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Cypher (2002)

Never forget who you are.

Directed by:

Vincenzo Natali

Rating: 9/10

Running Time: 95 minutes

UK Certificate: 15

Country: United States, Italy

Director Vincenzo Natali has followed his claustrophobic debut 'Cube' with 'Cypher', another tale of labyrinthine entrapment set in the not so distant future. Only this time, the much bigger budget has allowed Natali to broaden his ambitions, and the result is an impressively expansive vision of dystopia.

When Digicorp signs up non-entity Morgan Sullivan to become a corporate spy, it seems the perfect opportunity for Morgan to bring some excitement to an otherwise bland life. Travelling from state to state under the alias of Jack Thursby, Sullivan quickly reinvents himself as a cigarette smoking, single malt drinking lover of golf from the South Seas, but his assignments – secretly recording speeches given at hotel conventions put on by rival corporation Sunways – turn out to be drab, uneventful affairs. Then a strange, attractive woman called Rita reveals that Digicorp has been using the conferences to brainwash Morgan into believing that he really is Jack, and Morgan is soon co-opted to do counterintelligence work for Sunways, pretending to think he is Jack and feeding bogus data to Digicorp. Swept along by the unclear motives of both corporations, and by the interventions of a shadowy freelance operative called Sebastian Rooks, Morgan begins to lose his grip on who he is, what he wants and where his allegiances lie.

With its alter egos, double agents and triple crosses, 'Cypher' combines industrial espionage with alternative reality in a satisfyingly mind-bending plot reminiscent of Philip K. Dick at his best. Every time you think you have 'Cypher' pinned down, a new twist forces you to reassess radically all that has proceeded – and then, when the film is over, you will find yourself replaying all the events in your mind, wondering how it all can fit together so neatly, and whether the ending really is as upbeat as it first seemed. In short, while it lasts little more than an hour and a half, this devilishly enigmatic film will keep your brain in knots for days.

Dystopian science fiction often borrows the frame of film noir – a tradition traceable from 'Blade Runner' to 'Brazil', 'Gattaca' and 'Minority Report'. 'Cypher' nods to this convention by being in something like, if not the same as, black and white, with most of its colour artificially subdued – an effect which, as well as being integral, in complicated ways, to the meaning of the story, also makes 'Cypher' very stylish to watch indeed.

Lucy Liu puts in an appropriately inscrutable performance as Rita, and gets to wear a striking array of outfits, but Jeremy Northam is truly extraordinary in his double rôle as both nerdish, confused Morgan Sullivan and the suave agent he gets to play.

'Cypher' is an excellent addition to a long line of films (see below) which prove that in cinema, if not in life, dystopia is the place to be.

It's Got: Intrigue, identity crisis, and more twists than a pretzel factory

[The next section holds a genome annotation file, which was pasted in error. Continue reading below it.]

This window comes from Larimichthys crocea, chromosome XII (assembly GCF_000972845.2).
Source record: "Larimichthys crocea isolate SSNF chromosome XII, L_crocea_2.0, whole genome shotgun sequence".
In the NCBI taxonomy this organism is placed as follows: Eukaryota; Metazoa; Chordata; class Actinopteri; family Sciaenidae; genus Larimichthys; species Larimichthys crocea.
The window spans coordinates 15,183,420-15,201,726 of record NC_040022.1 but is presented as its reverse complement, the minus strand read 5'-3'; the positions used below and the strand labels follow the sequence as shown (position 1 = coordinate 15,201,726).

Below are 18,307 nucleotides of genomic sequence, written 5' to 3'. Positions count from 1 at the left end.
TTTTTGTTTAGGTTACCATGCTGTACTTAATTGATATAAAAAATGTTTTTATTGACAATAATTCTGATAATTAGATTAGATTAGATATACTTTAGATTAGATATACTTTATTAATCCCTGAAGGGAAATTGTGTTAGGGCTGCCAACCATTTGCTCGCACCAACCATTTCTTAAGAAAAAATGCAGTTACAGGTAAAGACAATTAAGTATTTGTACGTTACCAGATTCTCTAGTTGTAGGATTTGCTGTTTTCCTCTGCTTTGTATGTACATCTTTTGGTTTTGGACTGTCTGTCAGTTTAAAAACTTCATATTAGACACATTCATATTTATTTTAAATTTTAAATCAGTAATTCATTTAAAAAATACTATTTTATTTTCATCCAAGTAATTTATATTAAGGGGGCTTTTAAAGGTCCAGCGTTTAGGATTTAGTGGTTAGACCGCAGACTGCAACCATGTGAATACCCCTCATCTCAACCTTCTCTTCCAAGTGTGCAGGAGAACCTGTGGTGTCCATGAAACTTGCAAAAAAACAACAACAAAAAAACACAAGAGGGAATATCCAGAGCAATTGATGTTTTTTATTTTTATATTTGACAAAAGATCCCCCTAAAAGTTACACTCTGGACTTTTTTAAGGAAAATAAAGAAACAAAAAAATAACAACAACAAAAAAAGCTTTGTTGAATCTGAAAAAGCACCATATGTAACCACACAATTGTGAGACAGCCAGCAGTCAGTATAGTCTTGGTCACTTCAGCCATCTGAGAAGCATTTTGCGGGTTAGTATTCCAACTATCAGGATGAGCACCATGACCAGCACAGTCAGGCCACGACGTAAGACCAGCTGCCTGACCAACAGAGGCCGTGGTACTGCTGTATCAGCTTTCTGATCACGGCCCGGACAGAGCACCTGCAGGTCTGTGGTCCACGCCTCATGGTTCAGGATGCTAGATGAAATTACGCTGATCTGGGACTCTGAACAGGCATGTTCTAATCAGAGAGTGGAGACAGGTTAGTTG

It Needs: A medal for scriptwriter Brian King

Summary

A spy thriller, an existential thriller and a brainteaser all at once, with great performances and hallucinatory visuals. Highly recommended.

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5 Comments

  1. Posted January 16, 2011 at 11:49 am | Permalink

    Watched the movie on TV at approx 11:00 p.m or thereafter,NZ time,found it very weird,yet suspenseful! Noticed subliminal programming,and brainwashing being used,during their conference meetings.
    What if, the system was actually using similar to this,the methods seen on the movie,without the need for all the brain tools etc? Get the feeling someone is trying to tell you something,by dropping cleverly crafted hints?

  2. Posted January 16, 2011 at 11:57 am | Permalink

    In my many,many months of personal observation,study and research,I have come to the conclusion that we ARE being spoon-fed lies,are being led up the garden path,using all types of medium to make us/keep us under fear,fear of the unknown,guilt,etc – especially where money is concerned.
    ALL are trying to keep you in line under their thumb. As a Christian, miss a day of church, and someone there will tell someone else where you live,even though you didn’t give them your address,and send the “Church police” around! I have/am living it,and experiencing this.
    They seem to ask you a lot of questions about things, seeking to know all the details. In reality what’s it to them and why do they push to get it? Give them an illusion.

  3. Posted January 16, 2011 at 11:59 am | Permalink

    I saw the original “Tron” in the 80’s and I thought it was as dumb then as it is now.

  4. Posted January 16, 2011 at 12:02 pm | Permalink

    “American Psycho” starring Christian Bale is wicked! One great Movie! Apparently Bale is a bit of an “A Hole” in real life! Check out the reports of his outrageous rants and tantrums during the making of “Terminator 4”!

  5. Posted January 16, 2011 at 12:03 pm | Permalink

    “Red Eye” is a great movie too.

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